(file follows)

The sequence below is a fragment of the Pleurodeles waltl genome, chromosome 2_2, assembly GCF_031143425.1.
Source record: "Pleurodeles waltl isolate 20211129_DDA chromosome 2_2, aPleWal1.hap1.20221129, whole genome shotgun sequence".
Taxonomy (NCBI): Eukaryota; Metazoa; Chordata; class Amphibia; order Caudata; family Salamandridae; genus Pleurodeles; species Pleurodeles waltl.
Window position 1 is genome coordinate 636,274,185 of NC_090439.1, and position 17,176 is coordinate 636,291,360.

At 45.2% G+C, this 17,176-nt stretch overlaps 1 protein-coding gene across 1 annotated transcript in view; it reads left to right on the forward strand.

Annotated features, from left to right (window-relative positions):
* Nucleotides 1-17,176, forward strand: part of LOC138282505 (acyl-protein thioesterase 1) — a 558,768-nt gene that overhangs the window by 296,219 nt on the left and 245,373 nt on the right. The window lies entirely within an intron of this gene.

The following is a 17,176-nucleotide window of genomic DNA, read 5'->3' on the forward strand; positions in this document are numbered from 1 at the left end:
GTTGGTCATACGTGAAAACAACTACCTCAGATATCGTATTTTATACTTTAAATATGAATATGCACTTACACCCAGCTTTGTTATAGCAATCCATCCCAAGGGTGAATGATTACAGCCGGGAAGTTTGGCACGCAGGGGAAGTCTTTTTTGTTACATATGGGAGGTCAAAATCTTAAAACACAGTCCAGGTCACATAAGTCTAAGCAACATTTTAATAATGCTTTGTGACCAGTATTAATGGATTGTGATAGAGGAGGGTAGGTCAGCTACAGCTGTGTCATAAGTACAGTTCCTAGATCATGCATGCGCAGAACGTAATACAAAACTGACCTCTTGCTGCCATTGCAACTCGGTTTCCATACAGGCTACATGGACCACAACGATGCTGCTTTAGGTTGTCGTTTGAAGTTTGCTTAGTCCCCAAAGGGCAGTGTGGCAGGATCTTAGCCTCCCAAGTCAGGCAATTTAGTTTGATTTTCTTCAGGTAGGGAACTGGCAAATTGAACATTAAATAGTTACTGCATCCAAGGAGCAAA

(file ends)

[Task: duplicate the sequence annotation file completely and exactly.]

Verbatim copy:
The sequence below is a fragment of the Pleurodeles waltl genome, chromosome 2_2, assembly GCF_031143425.1.
Source record: "Pleurodeles waltl isolate 20211129_DDA chromosome 2_2, aPleWal1.hap1.20221129, whole genome shotgun sequence".
Taxonomy (NCBI): Eukaryota; Metazoa; Chordata; class Amphibia; order Caudata; family Salamandridae; genus Pleurodeles; species Pleurodeles waltl.
Window position 1 is genome coordinate 636,274,185 of NC_090439.1, and position 17,176 is coordinate 636,291,360.

At 45.2% G+C, this 17,176-nt stretch overlaps 1 protein-coding gene across 1 annotated transcript in view; it reads left to right on the forward strand.

Annotated features, from left to right (window-relative positions):
* Nucleotides 1-17,176, forward strand: part of LOC138282505 (acyl-protein thioesterase 1) — a 558,768-nt gene that overhangs the window by 296,219 nt on the left and 245,373 nt on the right. The window lies entirely within an intron of this gene.

The following is a 17,176-nucleotide window of genomic DNA, read 5'->3' on the forward strand; positions in this document are numbered from 1 at the left end:
GTTGGTCATACGTGAAAACAACTACCTCAGATATCGTATTTTATACTTTAAATATGAATATGCACTTACACCCAGCTTTGTTATAGCAATCCATCCCAAGGGTGAATGATTACAGCCGGGAAGTTTGGCACGCAGGGGAAGTCTTTTTTGTTACATATGGGAGGTCAAAATCTTAAAACACAGTCCAGGTCACATAAGTCTAAGCAACATTTTAATAATGCTTTGTGACCAGTATTAATGGATTGTGATAGAGGAGGGTAGGTCAGCTACAGCTGTGTCATAAGTACAGTTCCTAGATCATGCATGCGCAGAACGTAATACAAAACTGACCTCTTGCTGCCATTGCAACTCGGTTTCCATACAGGCTACATGGACCACAACGATGCTGCTTTAGGTTGTCGTTTGAAGTTTGCTTAGTCCCCAAAGGGCAGTGTGGCAGGATCTTAGCCTCCCAAGTCAGGCAATTTAGTTTGATTTTCTTCAGGTAGGGAACTGGCAAATTGAACATTAAATAGTTACTGCATCCAAGGAGCAAA